BTC and ETH liquidity levels have dropped since the beginning of March due mainly to the US banking shutdowns. Less liquidity means more order slippage and higher spreads. It can also mean more volatility so gear up!

However, it looks like the US market is starting to solve this with reports of banks taking a more friendly position. This will mean it’s easier to get cash back in for institutional investors. 

Meanwhile, Bittrex US, has called time on their US operations due to the regulatory environment. 

Staying in the US – a judge has ruled that a DAO is plausibly a general partnership and therefore it has a duty of care to its investors. This could change the game again. 

Speaking of governance, things are looking decidedly messy at Arbitrum with some clear issues with how decisions and voting are going down. Needless to day the community is not impressed.

Glassnode analysis shows that there’s been a big uptick in BTC addresses that are in profit this year. 

Amongst those in profit this may well include the US government, who have announced their intent to sell the Silk Road BTC that they seized.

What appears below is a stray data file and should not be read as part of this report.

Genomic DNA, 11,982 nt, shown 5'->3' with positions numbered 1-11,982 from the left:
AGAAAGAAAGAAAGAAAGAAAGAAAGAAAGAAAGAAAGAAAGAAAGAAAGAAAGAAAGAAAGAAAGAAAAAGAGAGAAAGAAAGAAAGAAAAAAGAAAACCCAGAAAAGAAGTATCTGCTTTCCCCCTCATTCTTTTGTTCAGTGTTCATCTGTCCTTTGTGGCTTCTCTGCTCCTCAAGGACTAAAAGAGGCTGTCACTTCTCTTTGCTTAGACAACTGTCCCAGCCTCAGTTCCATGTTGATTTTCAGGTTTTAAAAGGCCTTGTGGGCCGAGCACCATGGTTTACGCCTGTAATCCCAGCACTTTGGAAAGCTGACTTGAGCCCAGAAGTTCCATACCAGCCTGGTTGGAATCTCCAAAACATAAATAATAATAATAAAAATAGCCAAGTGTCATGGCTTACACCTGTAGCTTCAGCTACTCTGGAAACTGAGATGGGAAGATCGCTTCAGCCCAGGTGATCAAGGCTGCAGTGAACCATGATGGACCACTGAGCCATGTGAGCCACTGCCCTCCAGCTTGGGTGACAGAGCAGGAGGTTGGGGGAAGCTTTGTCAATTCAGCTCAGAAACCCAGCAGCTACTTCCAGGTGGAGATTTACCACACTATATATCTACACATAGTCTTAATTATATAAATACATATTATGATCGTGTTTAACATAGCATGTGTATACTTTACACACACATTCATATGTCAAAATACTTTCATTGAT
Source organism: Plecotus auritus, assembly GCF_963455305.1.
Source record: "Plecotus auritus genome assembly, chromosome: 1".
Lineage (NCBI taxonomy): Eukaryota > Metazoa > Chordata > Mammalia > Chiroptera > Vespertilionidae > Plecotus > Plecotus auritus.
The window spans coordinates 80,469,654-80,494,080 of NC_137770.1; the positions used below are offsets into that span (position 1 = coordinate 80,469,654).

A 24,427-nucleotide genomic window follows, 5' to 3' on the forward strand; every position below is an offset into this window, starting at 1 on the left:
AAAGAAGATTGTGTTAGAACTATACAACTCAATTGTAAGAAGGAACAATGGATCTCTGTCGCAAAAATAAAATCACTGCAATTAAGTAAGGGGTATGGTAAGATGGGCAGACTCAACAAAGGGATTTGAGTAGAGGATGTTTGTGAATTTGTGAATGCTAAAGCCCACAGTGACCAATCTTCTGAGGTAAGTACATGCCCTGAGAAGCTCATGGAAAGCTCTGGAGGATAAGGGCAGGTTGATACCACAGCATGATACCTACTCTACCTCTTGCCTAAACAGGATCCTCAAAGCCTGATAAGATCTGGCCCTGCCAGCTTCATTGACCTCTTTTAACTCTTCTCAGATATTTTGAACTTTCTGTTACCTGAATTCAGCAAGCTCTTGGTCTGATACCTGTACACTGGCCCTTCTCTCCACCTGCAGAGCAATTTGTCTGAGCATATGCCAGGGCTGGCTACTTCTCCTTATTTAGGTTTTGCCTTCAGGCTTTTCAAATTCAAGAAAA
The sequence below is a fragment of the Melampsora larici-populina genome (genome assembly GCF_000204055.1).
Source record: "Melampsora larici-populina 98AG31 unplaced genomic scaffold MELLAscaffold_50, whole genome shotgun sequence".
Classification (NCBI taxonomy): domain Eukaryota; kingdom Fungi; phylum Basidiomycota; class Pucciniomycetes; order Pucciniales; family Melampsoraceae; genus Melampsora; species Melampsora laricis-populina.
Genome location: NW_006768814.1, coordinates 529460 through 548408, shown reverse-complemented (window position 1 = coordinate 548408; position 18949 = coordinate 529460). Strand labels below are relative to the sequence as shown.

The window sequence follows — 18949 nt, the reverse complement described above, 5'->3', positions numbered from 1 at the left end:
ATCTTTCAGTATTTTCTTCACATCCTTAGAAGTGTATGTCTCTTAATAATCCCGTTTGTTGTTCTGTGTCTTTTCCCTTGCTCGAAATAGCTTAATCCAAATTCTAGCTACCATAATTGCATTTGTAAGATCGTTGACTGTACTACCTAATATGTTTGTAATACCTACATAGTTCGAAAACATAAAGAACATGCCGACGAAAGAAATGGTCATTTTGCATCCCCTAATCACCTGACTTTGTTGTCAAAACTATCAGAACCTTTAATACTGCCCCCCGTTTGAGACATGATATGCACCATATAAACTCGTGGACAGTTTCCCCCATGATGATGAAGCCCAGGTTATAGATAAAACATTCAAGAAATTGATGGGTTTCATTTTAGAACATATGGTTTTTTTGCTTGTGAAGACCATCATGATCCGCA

In a growing trend, TicketMaster has debuted NFT gated ticket sales.

Metamask is set to allow users to sign in with Ethereum by adding EIP 4361 support. 

Euler labs appear to have recovered most of their hacked funds. 

Starkware has brought Zero Knowledge proofs to the Bitcoin blockchain. This could be the beginning of cryptography spanning technology platforms. 

Here in NZ,a former Binance VP has joined the Financial Markets Authority.  Staying with Binance, their marketshare has fallen 10% since they removed zero fee trading for BTC pairs. 

March saw USDC experience $10bn in outflows, driven by concerns about its banking. USDT was the big winner. 

Gnosis is launching a cross chain bridge aggregator to help prevent attacks.  

Another day, another revelation about SBF. This time he’s accused of bribing a Chinese official. The sentiment in the crypto market remains static as we hold steady for the 3rd week in  a row in greed territory. 

Its been another solid week in the markets with the majority of the top 30 Assets showing some gains. At the time of writing BTC closed the week up 4%, ETH  was up 9% and BNB was flat week on week. XRP moderated to be plus 5%.

Meanwhile Dogecoin (DOGE) had the biggest run on the back of Elon changing the Twitter logo to a dog, up 30%. Neo (NEO) was our biggest loser, down 5%.

Check out our Top Gainers page to find out more.

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Disclaimer: Information is current as at the date of publication. This is general information only and is not intended to be advice. Crypto is volatile, carries risk and the value can go up and down. Past performance is not an indicator of future returns. Please do your own research.

Last updated April 18, 2023